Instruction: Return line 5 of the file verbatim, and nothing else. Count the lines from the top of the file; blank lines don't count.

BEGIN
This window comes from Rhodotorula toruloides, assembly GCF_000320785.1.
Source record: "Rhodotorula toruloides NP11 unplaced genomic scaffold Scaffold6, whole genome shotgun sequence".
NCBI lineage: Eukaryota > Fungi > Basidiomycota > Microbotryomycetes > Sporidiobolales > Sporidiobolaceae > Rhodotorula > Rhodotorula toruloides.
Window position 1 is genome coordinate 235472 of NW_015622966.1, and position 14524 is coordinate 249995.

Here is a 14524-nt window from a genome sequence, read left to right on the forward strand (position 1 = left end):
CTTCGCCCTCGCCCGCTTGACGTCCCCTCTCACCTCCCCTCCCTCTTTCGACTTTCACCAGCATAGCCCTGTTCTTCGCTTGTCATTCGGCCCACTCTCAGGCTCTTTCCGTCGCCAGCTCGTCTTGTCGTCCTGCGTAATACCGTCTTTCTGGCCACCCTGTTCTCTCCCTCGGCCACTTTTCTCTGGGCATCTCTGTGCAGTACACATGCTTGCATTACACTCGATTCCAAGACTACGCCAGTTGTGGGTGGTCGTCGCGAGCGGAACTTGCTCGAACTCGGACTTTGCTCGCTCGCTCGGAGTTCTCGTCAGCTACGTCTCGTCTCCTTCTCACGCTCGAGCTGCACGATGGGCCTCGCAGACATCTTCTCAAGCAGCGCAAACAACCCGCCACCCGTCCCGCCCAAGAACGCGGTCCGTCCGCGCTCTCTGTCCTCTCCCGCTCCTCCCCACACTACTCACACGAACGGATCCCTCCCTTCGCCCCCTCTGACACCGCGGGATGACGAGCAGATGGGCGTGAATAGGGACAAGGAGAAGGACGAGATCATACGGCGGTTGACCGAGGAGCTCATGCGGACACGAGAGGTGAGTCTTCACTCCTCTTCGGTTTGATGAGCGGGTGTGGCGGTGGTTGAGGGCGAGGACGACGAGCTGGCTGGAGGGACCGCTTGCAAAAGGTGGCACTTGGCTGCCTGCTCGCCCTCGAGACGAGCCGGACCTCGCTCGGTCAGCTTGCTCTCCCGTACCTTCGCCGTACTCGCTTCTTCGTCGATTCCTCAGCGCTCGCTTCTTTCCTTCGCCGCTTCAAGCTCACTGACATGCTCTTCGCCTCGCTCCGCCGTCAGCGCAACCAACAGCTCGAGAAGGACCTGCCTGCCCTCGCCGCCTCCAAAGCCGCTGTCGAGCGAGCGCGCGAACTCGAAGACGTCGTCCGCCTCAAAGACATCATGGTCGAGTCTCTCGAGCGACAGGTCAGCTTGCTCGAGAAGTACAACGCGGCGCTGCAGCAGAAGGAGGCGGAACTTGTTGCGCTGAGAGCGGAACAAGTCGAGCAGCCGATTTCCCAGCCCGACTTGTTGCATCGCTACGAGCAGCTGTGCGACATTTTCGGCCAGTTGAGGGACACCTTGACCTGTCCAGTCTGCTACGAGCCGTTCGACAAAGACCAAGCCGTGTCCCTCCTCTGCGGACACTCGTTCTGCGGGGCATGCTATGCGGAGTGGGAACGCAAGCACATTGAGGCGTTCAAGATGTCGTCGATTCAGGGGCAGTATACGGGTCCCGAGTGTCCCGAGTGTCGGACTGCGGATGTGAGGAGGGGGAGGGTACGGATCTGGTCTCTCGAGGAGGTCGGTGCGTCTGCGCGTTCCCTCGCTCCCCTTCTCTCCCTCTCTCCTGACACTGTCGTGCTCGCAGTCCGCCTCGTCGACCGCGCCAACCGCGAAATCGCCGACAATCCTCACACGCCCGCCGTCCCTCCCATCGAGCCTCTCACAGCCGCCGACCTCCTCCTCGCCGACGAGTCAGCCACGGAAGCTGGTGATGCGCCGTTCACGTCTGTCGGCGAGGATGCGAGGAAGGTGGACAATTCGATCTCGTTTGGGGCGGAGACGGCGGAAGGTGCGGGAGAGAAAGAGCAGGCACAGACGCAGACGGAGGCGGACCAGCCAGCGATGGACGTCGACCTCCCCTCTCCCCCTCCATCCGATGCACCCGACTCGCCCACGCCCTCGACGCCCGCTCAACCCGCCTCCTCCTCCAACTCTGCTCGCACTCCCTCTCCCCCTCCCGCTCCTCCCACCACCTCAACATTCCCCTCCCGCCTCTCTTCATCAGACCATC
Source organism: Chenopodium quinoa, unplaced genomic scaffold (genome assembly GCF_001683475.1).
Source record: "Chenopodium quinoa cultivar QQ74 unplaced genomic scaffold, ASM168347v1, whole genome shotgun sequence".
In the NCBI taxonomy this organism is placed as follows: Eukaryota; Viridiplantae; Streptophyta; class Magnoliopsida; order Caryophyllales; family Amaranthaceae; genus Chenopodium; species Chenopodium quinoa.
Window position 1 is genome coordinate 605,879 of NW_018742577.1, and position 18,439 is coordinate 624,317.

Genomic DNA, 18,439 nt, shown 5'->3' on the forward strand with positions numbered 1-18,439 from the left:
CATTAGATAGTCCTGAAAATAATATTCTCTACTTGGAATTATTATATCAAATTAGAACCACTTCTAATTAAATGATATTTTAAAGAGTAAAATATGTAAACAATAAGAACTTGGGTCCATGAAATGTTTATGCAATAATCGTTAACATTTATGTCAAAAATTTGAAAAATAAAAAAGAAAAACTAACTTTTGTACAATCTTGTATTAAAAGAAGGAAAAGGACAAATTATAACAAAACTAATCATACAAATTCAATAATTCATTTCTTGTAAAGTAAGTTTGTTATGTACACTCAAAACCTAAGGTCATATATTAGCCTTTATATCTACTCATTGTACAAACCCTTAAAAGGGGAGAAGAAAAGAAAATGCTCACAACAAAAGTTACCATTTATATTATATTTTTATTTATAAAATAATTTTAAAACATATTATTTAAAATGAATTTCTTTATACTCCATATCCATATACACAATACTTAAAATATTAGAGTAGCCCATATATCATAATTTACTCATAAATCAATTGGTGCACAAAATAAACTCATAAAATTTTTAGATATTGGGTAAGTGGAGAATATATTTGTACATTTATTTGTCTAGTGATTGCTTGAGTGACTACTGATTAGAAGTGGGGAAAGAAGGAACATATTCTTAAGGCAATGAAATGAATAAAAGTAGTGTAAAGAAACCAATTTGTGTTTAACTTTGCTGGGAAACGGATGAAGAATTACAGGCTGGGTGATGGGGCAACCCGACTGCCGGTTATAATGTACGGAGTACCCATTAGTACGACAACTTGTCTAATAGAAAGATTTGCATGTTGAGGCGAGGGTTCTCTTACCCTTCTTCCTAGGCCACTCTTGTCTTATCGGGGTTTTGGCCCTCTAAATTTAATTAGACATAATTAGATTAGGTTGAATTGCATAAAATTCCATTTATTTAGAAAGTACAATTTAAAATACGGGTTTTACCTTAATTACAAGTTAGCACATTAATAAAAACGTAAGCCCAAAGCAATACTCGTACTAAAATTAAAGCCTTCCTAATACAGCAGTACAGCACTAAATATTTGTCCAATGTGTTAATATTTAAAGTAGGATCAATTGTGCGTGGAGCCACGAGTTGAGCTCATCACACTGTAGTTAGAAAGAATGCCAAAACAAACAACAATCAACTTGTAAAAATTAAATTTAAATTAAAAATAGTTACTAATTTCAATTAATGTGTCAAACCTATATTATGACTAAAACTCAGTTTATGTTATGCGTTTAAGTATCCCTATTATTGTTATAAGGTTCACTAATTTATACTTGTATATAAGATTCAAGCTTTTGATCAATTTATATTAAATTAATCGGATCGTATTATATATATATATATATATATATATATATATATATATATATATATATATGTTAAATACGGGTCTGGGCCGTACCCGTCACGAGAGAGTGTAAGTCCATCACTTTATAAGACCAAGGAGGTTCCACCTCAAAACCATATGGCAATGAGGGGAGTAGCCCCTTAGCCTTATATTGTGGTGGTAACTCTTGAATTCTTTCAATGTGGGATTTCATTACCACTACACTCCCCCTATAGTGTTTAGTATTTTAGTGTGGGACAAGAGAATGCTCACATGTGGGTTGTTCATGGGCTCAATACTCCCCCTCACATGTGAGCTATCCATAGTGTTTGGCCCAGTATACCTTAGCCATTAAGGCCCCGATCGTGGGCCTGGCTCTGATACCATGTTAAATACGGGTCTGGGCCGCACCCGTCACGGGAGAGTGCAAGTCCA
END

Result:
Here is a 14524-nt window from a genome sequence, read left to right on the forward strand (position 1 = left end):